Turning a promising drug candidate into a successful pharmaceutical product involves scaling-up the processes, developed in the research lab, in order that commercial supply can be achieved. The technical hurdles involved in making this transfer can be daunting.
Also, it is not uncommon for changes to be made in the manufacturing process and/or chemistry of a drug product following approval and the changes can continue throughout its life cycle to improve the product. Depending upon the circumstances, there can be changes to the raw materials, production process, equipment train, manufacturing site and/or batch size which can ultimately affect Critical Quality Attributes (CQAs) of a drug or finished product.
Fortunately, pharmaceutical companies can help themselves by planning for scale-up and commercialization if they are doing these Technology Transfers at the earliest stages of drug development.
Structured Approach for Scale-Up Activities Critical
In general, there are two critical phases to keep in mind when scaling-up drug production processes.
First, it is vital that the chemistry on which the production or synthesis process relies is fully understood. This detailed process knowledge is critical to the efficient production of the formulation at commercial volumes.
Drug manufacturers also need to keep in mind that they are a commercial operation. As a result, developing a clear strategy to control production and material costs during production is critical to the success of any scale-up process.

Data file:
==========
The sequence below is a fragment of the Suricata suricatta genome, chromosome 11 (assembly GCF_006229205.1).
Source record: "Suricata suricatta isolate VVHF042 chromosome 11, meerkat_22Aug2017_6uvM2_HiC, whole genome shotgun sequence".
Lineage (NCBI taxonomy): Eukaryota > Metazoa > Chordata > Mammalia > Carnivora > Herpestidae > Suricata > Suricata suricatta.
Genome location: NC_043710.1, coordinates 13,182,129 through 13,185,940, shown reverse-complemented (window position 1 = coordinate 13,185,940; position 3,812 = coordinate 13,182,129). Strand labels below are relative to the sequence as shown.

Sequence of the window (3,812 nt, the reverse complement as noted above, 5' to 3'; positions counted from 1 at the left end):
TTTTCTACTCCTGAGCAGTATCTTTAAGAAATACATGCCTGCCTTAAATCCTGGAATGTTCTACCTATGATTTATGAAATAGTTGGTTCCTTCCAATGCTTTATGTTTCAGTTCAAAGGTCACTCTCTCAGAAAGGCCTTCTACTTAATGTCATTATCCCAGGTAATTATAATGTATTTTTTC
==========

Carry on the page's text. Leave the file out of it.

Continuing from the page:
Selecting the Appropriate Manufacturing Partner for Your Product
Key equipment, process knowledge, and a control plan are also hugely important to CDMO selection. Choosing a manufacturing partner that has experience working with similar processes and is able to manufacture product at a range of scales is fundamental.
And the level of experience of a particular processing technique could be a key deciding factor. For example, when using certain popular granulation processes and coating techniques it can be challenging to obtain consistent results during scale-up. Therefore, knowledge and experience are crucial.
Experienced CDMOs know how best to control such variation and how to seek solutions to inevitable challenges encountered during a technology transfer.
Equipment Selection Has Significant Impact
Pharmaceutical companies also need to keep in mind that the manufacturing equipment used can have a significant impact on the product.
Fortunately, the US Food and Drug Administration’s (FDA) has issued scale-up and post-approval changes (SUPAC) guidance documents, which are an ideal starting point to ensure similarities and a defined regulatory path.
The guidelines set out a structured approach that sponsors of new applications as well as generic drug firms can use to plan how they will scale up production processes in an effective and efficient manner.
One key recommendation is that companies use calculated scale up factors as a starting point to establish Critical Process Parameters (CPP). The FDA also identifies the types and specifications of equipment available at different scales as a guide.